China poised to surpass U.S. in artificial intelligence, panel warns
Commissioners on the panel warned that China already has leveraged artificial intelligence in malign ways.
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China is poised to eclipse the United States in the field of artificial intelligence, a government commission warned this week in a stark and comprehensive report on the growing and powerful industry.
"China's plans, resources, and progress should concern all Americans," wrote officials from the National Security Commission on Artificial Intelligence (NSCAI). "It is an AI peer in many areas and an AI leader in some applications. We take seriously China's ambition to surpass the United States as the world's AI leader within a decade."
In a stark message, commission chairmen warned: "America is not prepared to defend or compete in the AI era."
The group issued the findings Mar. 1 as part of a comprehensive, two-year study into AI and national security. Barely two years old, the NSCAI was created in order to address how the United States should advance its AI and related technologies as they apply to national defense.
Artificial intelligence will wield increasing clout in coming years, the group's 15 commissioners noted in their 756-page report. "It will be the most powerful tool in generations for benefiting humanity," they wrote. "Scientists have already made astonishing progress in fields ranging from biology and medicine to astrophysics by leveraging AI."
But, they added, AI has a darker side.
"AI systems will also be used in the pursuit of power," commissioners wrote. "We fear AI tools will be weapons of first resort in future conflicts."
If China surpasses the U.S. in AI, commissioners wrote, the repercussions will include a significant impact on American defense.
Commissioners warned that China already has leveraged AI in malign ways — including against one American target.
"A National Basketball Association general manager was harassed on social media for supporting protesters in Hong Kong, in an effort that may have involved autonomous bots," commissioners wrote. "Other techniques rely on AI-generated fake personas."
Others outside the commission have voiced their concerns about Chinese AI.
Even though the U.S. has better technology, China is better poised to use AI, author and China expert Gordon Chang told the John Solomon Reports podcast.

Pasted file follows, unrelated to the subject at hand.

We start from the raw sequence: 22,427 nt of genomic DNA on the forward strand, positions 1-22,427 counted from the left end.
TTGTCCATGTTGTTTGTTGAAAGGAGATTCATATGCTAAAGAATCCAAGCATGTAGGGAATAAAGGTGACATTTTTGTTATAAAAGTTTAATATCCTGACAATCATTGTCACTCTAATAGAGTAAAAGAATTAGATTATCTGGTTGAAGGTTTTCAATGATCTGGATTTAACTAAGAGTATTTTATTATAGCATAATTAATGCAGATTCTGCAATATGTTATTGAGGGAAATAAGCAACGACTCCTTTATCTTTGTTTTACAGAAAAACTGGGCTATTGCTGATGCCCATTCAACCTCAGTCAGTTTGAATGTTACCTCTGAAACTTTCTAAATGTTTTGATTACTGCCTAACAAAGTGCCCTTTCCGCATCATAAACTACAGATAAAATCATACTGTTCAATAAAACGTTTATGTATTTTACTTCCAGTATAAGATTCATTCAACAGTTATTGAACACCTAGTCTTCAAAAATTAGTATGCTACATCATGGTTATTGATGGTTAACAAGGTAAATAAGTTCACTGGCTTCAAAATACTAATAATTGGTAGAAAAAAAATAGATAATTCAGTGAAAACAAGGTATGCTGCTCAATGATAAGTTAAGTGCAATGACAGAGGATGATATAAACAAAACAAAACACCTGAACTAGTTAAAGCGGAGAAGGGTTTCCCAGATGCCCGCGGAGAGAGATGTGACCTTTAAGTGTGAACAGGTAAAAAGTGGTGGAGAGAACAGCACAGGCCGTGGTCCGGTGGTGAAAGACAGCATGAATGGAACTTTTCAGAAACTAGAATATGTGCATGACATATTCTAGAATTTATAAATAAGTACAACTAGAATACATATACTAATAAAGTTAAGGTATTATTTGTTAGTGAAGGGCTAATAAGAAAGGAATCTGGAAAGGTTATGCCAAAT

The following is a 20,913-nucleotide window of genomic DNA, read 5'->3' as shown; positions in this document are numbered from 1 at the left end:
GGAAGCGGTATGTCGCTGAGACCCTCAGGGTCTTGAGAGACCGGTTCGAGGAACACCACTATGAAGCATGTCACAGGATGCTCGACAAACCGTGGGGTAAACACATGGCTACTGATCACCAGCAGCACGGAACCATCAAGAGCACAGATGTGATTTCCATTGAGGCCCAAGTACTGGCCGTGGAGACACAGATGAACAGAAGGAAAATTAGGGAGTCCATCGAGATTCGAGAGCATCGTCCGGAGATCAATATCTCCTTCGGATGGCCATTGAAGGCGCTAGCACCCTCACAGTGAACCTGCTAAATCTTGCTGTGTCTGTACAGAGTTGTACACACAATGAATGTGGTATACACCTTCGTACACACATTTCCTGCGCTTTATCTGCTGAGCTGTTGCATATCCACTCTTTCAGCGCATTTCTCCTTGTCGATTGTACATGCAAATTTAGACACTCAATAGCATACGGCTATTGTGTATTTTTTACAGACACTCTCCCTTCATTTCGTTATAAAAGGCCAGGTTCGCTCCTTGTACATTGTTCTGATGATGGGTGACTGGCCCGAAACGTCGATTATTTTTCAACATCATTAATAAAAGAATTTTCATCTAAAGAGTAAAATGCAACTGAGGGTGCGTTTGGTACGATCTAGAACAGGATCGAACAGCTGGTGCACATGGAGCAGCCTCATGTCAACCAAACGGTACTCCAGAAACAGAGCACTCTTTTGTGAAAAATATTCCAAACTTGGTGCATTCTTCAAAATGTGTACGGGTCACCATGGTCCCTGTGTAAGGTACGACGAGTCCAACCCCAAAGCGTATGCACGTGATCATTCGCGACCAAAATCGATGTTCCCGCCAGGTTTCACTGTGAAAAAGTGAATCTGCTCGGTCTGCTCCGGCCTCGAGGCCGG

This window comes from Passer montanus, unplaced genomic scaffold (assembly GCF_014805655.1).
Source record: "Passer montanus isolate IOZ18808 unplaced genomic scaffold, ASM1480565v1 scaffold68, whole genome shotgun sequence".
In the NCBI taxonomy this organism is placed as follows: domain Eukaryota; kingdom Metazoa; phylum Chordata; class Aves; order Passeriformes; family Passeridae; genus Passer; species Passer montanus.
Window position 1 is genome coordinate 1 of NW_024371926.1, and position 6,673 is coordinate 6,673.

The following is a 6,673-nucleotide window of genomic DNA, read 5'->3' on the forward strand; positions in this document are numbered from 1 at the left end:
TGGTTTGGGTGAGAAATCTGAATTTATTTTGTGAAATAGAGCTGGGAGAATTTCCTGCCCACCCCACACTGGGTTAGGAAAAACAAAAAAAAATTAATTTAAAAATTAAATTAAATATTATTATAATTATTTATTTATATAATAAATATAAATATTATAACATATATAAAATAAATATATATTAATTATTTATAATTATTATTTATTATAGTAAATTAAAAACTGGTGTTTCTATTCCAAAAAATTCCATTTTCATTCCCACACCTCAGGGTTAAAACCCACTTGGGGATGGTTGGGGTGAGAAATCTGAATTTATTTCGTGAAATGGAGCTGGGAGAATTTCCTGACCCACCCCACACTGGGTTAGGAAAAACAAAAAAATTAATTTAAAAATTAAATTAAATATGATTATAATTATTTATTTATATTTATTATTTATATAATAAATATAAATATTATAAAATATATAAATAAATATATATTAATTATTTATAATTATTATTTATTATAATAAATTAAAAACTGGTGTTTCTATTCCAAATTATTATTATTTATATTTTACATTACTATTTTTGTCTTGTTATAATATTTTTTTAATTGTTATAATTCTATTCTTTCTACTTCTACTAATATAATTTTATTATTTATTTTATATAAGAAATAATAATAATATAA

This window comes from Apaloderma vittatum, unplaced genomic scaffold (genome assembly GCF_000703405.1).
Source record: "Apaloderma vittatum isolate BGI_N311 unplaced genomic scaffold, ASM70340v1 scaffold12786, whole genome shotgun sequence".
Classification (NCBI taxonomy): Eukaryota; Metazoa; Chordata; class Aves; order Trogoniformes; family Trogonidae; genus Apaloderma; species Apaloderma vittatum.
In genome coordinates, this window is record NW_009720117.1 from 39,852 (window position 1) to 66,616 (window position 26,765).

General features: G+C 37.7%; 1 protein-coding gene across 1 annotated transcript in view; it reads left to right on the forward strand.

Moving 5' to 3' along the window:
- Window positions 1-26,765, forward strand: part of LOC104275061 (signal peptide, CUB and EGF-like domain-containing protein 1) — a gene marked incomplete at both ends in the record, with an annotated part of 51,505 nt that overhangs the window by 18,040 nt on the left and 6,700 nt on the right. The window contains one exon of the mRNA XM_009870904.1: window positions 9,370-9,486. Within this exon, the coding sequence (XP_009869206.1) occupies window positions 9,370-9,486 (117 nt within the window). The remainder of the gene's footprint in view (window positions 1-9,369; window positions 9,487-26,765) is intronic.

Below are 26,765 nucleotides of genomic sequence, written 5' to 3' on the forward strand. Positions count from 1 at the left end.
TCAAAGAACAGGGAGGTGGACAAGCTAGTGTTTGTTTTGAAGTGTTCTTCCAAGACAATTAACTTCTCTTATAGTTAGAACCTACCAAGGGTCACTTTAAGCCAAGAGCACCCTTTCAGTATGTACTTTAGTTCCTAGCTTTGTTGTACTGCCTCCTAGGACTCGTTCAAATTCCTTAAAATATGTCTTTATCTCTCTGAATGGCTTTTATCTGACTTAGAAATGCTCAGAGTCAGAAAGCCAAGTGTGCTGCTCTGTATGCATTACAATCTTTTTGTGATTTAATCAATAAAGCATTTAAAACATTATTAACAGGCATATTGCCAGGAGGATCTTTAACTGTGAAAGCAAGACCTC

"China's AI overall is probably in a better position than we are because AI runs on data," Chang said on the Thursday podcast. "And we're a democracy, we have restrictions on what information people, companies can collect, what governments can collect. China has no such prohibitions."
China uses AI to take information from others, Chang said.
"China's stealing the world's data through a number of different ways," he said. "And so their AI, even if this technology isn't as good as ours, is probably going to be superior because they're just feeding more stuff into their system."
The AI industry overall is maturing, according to analysts at Stanford University in California.
"It's clear from the data that, in 2020, AI started to have a more significant impact on the world, while the technology continued to evolve very rapidly," said Jack Clark, who co-leads an annual AI study for Stanford's Institute for Human-Centered AI.
In the Stanford group's latest report, announced on Wednesday, Clark echoed the assessment that China's AI capability is on the rise.
"Our bibliometric analysis shows that the United States and China have become peer nations with one another on AI development, when analyzed through a variety of dimensions," Clark observed.
China aims not to be peers, but to outpace the United States, the NSCAI officials warned. In order to counter this, the U.S. needs to take bold action, the commission's vice-chairman Bob Work said in a March 1 public meeting.
"This is not the time for paralysis by analysis," Work said, noting that the U.S. needs to be "AI ready" by 2025.
The commission operates under a charter from the National Defense Authorization Act. It originally was scheduled to disband this month. Congress extended the group's charter for another seven months, to expire on Oct. 1, 2021.